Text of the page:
Combined Treatment for Obesity and Depression: A Pilot Study.
OBJECTIVE:Obesity and depression frequently co-occur, and each increases risk for cardiovascular disease (CVD). This study tested whether a combined treatment, targeting obesity and depression simultaneously, would yield greater improvements in weight, mood, and CVD risk factors than treatments that targeted each disease individually. METHODS:Seventy-six participants with obesity and major depression were randomly assigned to (1) behavioral weight control (BWC), (2) cognitive behavioral therapy for depression (CBT-D), or (3) BWC combined with CBT-D. Participants were provided 18 group treatment sessions over 20 weeks. Mood, weight, and CVD risk were assessed at baseline and weeks 8 and 20, with a follow-up visit at week 46. RESULTS:At week 20, participants in combined treatment lost significantly (P < 0.02) more weight (5.2% ± 1.2%) than those assigned to CBT-D (0.8% ± 1.3%) and comparable amounts as those in BWC (3.5% ± 1.3%). Depression scores decreased significantly from baseline levels in each group, with no significant differences between groups. All three groups showed significant improvements in 10-year CVD risk, with no significant differences between groups. Groups did not differ significantly on any of these measures at week 46. CONCLUSIONS:BWC yielded short-term improvements in weight, mood, and CVD risk, comparable to a combined treatment that incorporated CBT-D. Results require replication with a larger sample size.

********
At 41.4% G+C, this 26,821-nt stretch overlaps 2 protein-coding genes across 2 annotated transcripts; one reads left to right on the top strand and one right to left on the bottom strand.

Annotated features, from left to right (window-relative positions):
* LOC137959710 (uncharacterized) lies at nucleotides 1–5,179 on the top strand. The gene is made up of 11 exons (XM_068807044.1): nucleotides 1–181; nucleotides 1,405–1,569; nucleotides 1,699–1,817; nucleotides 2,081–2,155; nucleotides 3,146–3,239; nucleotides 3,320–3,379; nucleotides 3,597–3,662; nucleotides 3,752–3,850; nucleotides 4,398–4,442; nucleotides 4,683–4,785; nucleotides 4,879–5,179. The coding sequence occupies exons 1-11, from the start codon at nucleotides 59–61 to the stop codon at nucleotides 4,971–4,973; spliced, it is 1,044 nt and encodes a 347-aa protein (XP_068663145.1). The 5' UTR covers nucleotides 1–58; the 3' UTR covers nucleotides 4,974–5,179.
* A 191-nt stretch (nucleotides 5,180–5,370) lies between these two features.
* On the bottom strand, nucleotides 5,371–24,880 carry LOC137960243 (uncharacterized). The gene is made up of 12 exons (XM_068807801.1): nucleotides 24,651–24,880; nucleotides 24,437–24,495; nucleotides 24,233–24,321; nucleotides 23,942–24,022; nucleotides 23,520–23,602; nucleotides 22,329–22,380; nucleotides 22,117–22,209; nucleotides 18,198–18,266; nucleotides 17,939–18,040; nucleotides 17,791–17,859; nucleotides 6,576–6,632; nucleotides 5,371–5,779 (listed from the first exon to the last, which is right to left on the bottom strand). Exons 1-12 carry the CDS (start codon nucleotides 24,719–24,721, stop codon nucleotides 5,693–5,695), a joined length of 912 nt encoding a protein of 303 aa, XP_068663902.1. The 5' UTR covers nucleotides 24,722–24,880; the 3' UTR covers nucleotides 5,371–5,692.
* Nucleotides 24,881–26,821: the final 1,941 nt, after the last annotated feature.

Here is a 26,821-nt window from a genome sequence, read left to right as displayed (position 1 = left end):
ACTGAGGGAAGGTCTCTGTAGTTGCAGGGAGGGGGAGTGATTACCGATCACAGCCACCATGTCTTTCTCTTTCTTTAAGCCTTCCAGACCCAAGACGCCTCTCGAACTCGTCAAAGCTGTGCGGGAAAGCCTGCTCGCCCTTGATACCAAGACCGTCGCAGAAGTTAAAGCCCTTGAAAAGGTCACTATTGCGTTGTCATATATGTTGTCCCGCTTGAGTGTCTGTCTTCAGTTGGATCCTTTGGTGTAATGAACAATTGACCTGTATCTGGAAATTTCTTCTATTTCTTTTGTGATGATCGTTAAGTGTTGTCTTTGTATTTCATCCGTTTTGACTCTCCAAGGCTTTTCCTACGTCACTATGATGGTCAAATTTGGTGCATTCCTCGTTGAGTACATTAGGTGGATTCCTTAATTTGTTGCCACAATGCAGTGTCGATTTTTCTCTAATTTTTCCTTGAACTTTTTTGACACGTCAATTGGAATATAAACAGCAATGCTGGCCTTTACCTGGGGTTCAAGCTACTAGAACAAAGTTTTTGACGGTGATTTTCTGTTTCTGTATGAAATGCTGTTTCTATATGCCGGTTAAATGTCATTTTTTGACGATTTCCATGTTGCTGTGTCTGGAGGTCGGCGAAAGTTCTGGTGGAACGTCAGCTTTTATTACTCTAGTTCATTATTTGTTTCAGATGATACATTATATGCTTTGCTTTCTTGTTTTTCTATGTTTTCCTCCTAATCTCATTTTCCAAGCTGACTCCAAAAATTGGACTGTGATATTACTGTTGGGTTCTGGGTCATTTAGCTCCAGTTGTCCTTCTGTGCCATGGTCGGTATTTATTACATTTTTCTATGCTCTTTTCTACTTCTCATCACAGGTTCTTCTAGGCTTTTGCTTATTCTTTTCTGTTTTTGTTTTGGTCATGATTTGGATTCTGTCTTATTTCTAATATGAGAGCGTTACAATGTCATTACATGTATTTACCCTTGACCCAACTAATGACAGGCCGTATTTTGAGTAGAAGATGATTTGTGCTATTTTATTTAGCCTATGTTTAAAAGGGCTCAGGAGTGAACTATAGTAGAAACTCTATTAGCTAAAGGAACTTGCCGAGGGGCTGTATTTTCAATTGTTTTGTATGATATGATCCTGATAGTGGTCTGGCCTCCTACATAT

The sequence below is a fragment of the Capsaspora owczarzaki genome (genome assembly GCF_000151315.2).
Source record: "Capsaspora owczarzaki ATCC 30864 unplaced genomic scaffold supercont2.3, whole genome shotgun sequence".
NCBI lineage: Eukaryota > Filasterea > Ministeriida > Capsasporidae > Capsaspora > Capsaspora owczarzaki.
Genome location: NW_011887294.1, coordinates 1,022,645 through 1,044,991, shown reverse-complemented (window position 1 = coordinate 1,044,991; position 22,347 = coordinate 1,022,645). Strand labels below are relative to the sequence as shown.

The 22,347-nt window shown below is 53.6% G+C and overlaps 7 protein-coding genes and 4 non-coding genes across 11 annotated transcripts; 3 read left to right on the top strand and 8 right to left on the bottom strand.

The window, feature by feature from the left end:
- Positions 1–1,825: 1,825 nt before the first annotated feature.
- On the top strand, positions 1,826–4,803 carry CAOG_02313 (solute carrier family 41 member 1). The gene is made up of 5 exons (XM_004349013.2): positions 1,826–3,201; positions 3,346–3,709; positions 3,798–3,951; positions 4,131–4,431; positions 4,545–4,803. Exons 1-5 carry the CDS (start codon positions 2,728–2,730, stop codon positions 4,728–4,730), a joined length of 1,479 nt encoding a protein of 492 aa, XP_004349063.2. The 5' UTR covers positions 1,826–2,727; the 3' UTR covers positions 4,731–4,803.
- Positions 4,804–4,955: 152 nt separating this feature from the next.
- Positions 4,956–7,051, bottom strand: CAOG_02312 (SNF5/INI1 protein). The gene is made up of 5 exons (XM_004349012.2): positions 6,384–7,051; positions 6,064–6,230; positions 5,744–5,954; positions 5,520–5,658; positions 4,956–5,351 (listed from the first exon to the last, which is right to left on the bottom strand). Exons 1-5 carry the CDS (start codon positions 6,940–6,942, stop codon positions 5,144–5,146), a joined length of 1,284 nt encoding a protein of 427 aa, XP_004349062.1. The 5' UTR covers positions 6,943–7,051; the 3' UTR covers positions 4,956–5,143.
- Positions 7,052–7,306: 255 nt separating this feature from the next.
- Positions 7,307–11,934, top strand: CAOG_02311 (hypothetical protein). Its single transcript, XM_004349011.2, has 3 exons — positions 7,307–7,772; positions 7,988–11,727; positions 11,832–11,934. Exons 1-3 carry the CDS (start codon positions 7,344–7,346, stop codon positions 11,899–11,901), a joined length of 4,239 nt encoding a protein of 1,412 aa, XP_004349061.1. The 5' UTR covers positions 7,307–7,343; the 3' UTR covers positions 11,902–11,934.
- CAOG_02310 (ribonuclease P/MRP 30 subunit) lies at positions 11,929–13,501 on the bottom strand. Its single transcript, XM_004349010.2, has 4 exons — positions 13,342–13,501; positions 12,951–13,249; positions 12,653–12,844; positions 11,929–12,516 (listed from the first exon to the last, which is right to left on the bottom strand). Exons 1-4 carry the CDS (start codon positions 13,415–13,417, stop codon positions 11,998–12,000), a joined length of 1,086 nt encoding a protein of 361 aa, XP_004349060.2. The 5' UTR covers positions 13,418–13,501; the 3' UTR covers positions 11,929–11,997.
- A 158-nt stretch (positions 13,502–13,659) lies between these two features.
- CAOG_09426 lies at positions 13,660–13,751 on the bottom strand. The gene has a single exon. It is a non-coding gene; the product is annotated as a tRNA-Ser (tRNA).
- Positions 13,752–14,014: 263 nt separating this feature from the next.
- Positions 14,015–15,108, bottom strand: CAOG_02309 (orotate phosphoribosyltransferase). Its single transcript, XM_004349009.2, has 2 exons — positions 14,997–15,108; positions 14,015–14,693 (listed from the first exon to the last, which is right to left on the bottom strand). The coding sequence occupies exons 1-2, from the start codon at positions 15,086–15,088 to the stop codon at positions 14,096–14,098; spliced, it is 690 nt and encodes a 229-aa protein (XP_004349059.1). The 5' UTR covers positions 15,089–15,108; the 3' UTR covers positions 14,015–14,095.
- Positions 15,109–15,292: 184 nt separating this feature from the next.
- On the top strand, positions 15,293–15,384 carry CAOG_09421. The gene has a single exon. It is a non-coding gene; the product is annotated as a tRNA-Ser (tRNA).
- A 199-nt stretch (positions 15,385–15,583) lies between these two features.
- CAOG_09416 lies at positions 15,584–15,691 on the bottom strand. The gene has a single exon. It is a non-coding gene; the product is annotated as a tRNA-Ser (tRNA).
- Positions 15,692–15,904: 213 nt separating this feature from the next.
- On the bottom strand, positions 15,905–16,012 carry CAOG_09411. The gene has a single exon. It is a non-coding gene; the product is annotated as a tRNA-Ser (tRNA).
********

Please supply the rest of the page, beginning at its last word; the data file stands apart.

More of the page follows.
Faulconbridge, LF; Driscoll, CFB; Hopkins, CM; Bailer Benforado, B; Bishop-Gilyard, C; Carvajal, R; Berkowitz, RI; DeRubeis, R; Wadden, TA
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